Here’s why it matters to the rest of the world: Half of humanity now lives in cities, and the vast share of planet-warming gases come from cities. The big fixes for climate change need to come from cities too. They are both a problem and a potential source of solutions.
The experience of Copenhagen, home to 624,000 people, can show what’s possible, and what’s tough, for other urban governments on a warming planet.
The mayor, Frank Jensen, said cities “can change the way we behave, the way we are living, and go more green.” His city has some advantages. It is small, it is rich and its people care a lot about climate change.
By Gail Collins
March 20, 2019
When Donald Trump defaulted on a loan for Trump International Hotel in Chicago, he sued Deutsche Bank, which had lent him the money.CreditCreditDavid Kasnic for The New York Times
Department of Irony: Republicans can’t stop howling about socialism. But nobody makes capitalism look worse than Donald Trump.
The president’s party is trying to set up the 2020 election as a war against the S-word. “America will never be a socialist country,” Trump announced in his last State of the Union speech. At a big gathering of conservatives, Mike Pence warned that “Medicare for all” and the Green New Deal were “the same tired economic theories that have impoverished nations … over the past century. That system is socialism.”
There have certainly been socialist disaster cases around the world, although the Republican definition seems to include everyplace that has universal health coverage. But the magic of the marketplace can get you into plenty of trouble, too. For a good example of when the system doesn’t work, just look at Trump’s relationship with Deutsche Bank, which has given him about $2 billion in loans over the years. Two billion dollars to a guy whose major financial talent seems to be defaulting.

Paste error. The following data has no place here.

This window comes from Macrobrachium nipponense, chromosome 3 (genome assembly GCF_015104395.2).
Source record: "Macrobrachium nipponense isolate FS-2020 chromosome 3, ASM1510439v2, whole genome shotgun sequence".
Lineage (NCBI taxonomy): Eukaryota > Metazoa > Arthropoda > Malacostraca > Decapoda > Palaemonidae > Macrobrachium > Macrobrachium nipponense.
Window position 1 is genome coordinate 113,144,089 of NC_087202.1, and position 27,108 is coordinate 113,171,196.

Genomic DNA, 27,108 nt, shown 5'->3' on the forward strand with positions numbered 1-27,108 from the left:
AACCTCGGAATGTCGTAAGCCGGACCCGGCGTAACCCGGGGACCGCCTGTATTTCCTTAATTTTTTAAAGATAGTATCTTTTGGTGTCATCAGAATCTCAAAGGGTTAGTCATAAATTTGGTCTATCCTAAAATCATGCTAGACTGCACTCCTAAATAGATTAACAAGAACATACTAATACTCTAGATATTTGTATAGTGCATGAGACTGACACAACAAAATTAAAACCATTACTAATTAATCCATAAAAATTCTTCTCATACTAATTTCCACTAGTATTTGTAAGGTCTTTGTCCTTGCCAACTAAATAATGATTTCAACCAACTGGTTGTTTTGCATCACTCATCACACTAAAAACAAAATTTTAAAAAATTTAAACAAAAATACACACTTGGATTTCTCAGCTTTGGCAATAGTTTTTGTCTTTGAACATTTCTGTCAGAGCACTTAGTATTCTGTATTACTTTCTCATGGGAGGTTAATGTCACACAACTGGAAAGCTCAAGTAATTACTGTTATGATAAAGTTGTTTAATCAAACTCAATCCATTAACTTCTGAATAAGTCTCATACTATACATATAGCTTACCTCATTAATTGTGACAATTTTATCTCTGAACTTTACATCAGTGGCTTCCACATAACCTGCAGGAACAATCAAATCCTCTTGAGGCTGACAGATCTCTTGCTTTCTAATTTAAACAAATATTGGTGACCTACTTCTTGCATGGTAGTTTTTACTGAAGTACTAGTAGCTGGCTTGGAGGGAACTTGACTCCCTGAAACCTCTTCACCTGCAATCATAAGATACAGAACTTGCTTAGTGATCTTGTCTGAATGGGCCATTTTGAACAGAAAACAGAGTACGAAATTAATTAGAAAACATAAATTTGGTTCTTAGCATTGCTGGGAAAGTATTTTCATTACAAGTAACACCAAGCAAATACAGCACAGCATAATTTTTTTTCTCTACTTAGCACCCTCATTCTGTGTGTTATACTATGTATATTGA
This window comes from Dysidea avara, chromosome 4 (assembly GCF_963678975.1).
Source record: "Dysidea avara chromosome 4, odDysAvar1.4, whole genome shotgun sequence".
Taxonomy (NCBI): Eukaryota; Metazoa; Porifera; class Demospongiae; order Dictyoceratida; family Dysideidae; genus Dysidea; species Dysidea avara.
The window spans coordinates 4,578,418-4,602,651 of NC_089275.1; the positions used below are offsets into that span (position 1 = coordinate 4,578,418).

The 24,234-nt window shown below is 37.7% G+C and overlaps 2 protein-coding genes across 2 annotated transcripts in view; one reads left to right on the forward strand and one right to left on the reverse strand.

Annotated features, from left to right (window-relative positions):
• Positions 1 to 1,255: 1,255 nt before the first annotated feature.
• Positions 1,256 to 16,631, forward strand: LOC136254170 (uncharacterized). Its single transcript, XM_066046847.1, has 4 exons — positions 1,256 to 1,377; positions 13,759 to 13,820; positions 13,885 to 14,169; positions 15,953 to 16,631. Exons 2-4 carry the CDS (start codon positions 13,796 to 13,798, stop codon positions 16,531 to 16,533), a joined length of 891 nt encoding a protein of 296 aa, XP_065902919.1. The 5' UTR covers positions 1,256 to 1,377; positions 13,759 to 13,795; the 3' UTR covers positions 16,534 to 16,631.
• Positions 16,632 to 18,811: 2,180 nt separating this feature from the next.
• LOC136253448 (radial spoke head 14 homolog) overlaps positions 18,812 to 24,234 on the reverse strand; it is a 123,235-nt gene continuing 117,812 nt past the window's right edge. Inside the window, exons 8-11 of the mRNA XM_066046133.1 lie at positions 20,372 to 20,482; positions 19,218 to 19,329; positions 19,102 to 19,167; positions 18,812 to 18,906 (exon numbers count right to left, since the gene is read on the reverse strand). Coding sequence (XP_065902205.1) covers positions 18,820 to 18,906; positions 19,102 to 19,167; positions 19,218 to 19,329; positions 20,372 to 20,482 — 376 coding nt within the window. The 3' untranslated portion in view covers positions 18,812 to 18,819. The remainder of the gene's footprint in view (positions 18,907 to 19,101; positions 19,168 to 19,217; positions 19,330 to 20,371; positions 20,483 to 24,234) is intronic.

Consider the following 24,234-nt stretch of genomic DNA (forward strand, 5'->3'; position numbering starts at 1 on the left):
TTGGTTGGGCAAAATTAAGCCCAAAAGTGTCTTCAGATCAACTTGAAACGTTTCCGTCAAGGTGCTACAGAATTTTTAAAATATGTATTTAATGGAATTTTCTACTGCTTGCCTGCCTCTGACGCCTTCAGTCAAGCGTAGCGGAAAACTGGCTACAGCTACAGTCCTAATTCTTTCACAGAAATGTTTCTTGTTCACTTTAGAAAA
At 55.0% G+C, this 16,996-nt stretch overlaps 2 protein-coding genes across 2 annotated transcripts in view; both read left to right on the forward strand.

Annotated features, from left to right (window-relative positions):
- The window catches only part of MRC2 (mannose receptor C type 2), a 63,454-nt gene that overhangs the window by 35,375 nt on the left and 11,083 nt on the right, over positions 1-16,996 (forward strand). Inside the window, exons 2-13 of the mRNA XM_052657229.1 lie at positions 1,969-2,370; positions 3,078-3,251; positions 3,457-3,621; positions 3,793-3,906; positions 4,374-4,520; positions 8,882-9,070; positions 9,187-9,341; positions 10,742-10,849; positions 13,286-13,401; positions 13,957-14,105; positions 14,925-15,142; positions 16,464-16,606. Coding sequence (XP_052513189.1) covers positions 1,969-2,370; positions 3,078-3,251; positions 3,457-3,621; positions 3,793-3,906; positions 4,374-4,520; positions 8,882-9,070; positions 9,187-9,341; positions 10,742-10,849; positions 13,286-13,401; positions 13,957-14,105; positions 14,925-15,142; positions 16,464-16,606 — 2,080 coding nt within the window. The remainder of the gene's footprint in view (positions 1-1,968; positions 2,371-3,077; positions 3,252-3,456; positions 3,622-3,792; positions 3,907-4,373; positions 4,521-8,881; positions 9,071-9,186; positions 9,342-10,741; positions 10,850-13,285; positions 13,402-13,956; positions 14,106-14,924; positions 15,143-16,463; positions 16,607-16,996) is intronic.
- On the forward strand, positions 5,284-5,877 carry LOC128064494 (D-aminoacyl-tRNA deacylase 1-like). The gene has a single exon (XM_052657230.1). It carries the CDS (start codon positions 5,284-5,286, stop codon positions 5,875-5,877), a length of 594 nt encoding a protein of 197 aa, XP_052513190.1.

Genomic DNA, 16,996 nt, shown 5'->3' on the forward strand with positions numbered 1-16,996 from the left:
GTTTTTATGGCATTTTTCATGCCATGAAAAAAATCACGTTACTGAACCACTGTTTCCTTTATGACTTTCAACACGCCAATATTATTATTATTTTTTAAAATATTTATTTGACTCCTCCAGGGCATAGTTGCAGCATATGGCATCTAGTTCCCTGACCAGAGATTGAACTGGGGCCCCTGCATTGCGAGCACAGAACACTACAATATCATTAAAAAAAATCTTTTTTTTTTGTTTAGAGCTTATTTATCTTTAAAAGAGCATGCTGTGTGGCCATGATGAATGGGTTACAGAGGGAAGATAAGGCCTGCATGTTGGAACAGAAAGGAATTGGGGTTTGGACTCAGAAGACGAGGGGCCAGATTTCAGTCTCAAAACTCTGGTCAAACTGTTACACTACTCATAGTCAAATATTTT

The Times’s David Enrich took us through the story this week. It starts in the late 1990s when Deutsche Bank was a kind of minor league player who wanted to be cool and get into U.S. commercial real estate lending in a big way. Where better to start than Trump? He owned stuff.
October 28, 2016
Erika Christakis is an early-childhood educator and the
By Erika Christakisauthor of “The Importance of Being Little.”
The right to speak freely may be enshrined in some of our nation’s great universities, but the culture of listening needs repair. That is the lesson I learned a year ago, when I sent an email urging Yale University students to think critically about an official set of guidelines on costumes to avoid at Halloween.
I had hoped to generate a reflective conversation among students: What happens when one person’s offense is another person’s pride? Should a costume-wearer’s intent or context matter? Can we always tell the difference between a mocking costume and one that satirizes ignorance? In what circumstances should we allow — or punish — youthful transgression?
“I don’t wish to trivialize genuine concerns about cultural and personal representation,” I wrote, in part. “I know that many decent people have proposed guidelines on Halloween costumes from a spirit of avoiding hurt and offense. I laud those goals, in theory, as most of us do. But in practice, I wonder if we should reflect more transparently, as a community, on the consequences of an institutional (which is to say: bureaucratic and administrative) exercise of implied control over college students.”